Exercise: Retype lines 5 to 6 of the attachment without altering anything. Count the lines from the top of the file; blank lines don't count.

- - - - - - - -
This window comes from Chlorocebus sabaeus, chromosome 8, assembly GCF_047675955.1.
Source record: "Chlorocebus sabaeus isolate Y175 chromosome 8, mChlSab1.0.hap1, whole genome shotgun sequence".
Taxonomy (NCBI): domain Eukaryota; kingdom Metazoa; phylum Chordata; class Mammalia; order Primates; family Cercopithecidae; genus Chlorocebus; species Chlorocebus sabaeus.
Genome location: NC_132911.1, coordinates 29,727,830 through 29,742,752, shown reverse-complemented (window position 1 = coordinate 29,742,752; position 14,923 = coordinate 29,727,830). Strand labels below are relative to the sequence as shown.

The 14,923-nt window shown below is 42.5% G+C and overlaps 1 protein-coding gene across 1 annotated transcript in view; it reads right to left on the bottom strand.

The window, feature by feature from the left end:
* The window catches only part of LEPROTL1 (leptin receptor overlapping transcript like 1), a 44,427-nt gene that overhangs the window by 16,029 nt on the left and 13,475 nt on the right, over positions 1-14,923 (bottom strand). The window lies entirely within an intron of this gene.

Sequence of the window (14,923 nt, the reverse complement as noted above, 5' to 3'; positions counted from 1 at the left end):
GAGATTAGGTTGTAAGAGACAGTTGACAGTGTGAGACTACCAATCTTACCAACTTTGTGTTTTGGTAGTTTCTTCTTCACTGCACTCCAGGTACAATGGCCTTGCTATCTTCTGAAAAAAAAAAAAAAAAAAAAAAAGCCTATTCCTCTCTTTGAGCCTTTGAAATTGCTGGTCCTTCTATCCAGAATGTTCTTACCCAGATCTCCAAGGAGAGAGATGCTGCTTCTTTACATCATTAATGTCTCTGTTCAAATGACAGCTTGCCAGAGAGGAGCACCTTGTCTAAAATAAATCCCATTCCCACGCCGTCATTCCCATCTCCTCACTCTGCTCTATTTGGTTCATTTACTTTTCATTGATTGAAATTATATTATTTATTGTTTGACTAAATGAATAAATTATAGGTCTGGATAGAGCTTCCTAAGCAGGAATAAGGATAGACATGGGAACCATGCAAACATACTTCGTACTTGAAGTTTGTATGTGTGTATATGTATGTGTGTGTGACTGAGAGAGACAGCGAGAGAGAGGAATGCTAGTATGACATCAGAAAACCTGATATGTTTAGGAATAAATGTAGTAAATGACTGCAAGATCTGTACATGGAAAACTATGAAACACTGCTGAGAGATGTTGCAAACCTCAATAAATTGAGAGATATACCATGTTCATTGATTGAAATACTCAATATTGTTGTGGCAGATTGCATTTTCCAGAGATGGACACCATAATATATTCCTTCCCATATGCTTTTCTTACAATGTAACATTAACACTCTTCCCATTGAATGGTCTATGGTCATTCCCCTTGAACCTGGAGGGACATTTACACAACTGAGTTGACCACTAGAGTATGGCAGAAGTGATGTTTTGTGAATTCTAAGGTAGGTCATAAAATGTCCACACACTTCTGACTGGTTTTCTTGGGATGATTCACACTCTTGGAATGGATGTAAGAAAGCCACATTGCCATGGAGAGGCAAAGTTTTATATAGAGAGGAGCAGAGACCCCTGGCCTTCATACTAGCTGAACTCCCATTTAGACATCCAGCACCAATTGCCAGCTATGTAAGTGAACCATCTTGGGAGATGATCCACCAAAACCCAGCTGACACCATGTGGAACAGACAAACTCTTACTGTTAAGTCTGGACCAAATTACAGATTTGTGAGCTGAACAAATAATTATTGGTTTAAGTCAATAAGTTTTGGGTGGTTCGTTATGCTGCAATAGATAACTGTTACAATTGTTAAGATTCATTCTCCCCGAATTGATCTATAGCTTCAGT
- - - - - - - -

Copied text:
The 14,923-nt window shown below is 42.5% G+C and overlaps 1 protein-coding gene across 1 annotated transcript in view; it reads right to left on the bottom strand.

The window, feature by feature from the left end: